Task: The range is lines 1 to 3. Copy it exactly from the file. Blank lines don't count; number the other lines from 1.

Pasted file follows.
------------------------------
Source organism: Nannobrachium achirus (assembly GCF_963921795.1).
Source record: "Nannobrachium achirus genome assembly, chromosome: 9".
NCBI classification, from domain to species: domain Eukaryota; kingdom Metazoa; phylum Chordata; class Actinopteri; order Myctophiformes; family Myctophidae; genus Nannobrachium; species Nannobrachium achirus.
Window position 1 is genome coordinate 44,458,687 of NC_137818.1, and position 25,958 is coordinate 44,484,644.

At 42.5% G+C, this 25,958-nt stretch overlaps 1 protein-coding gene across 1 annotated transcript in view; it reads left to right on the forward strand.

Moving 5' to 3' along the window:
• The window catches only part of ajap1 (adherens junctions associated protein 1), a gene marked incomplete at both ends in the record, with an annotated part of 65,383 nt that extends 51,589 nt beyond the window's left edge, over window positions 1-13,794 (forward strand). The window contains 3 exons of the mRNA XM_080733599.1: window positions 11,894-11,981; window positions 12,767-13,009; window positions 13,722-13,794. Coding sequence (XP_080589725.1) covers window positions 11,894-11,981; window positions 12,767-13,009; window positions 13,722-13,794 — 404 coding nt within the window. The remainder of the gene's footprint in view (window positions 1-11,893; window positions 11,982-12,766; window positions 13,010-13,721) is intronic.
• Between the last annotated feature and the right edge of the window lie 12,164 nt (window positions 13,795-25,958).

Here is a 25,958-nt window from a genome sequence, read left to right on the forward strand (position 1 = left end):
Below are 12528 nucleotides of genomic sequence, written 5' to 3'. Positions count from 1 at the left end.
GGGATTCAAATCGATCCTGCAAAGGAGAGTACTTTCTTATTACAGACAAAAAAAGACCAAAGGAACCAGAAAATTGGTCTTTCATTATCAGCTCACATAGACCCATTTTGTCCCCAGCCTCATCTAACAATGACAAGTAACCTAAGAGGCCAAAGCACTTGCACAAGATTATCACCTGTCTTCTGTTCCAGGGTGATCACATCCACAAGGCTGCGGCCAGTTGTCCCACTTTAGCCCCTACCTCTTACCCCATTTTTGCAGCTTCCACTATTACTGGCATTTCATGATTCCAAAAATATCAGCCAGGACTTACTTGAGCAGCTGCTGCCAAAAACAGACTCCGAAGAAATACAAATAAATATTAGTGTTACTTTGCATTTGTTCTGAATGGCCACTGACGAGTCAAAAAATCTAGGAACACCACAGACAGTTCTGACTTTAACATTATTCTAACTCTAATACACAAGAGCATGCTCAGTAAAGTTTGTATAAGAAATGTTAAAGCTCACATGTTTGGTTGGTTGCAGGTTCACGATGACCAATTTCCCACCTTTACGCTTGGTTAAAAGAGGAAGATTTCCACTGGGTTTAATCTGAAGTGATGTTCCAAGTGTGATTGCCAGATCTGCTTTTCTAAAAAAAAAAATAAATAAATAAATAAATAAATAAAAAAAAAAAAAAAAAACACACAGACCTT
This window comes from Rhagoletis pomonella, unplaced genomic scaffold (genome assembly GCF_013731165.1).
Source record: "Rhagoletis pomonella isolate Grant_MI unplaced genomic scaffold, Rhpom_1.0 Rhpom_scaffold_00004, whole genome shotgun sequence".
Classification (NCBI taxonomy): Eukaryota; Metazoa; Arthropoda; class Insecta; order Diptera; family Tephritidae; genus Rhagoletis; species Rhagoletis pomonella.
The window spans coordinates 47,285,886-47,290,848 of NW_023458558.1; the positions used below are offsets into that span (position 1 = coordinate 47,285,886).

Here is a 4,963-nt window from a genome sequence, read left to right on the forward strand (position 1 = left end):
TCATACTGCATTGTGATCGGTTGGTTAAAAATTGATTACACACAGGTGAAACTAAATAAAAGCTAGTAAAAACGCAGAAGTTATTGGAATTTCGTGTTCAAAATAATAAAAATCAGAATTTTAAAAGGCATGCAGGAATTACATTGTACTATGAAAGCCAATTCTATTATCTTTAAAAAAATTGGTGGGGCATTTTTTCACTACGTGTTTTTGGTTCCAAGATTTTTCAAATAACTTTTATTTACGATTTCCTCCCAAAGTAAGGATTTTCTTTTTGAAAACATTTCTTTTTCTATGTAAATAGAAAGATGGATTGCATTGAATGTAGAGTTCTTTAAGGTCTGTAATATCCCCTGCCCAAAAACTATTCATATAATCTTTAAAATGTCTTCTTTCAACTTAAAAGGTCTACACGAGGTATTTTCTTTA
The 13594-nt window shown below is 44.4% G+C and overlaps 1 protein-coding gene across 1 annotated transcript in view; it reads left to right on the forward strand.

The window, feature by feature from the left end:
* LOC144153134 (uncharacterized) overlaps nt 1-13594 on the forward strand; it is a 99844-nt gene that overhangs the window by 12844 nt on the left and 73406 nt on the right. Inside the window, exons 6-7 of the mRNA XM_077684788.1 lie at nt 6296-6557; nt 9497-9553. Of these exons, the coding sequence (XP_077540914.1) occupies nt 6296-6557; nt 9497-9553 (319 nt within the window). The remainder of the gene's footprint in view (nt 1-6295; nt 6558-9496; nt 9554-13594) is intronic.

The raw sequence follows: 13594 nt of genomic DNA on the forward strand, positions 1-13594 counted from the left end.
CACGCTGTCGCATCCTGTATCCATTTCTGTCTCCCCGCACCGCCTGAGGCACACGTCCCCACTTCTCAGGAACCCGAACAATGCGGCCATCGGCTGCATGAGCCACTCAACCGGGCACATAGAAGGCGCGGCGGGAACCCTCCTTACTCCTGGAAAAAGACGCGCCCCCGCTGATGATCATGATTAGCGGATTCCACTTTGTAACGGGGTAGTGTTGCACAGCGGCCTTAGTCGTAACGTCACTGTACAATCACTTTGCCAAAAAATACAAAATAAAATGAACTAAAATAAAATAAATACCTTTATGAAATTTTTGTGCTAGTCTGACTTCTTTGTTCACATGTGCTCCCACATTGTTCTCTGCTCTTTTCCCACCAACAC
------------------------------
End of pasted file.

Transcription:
Source organism: Nannobrachium achirus (assembly GCF_963921795.1).
Source record: "Nannobrachium achirus genome assembly, chromosome: 9".
NCBI classification, from domain to species: domain Eukaryota; kingdom Metazoa; phylum Chordata; class Actinopteri; order Myctophiformes; family Myctophidae; genus Nannobrachium; species Nannobrachium achirus.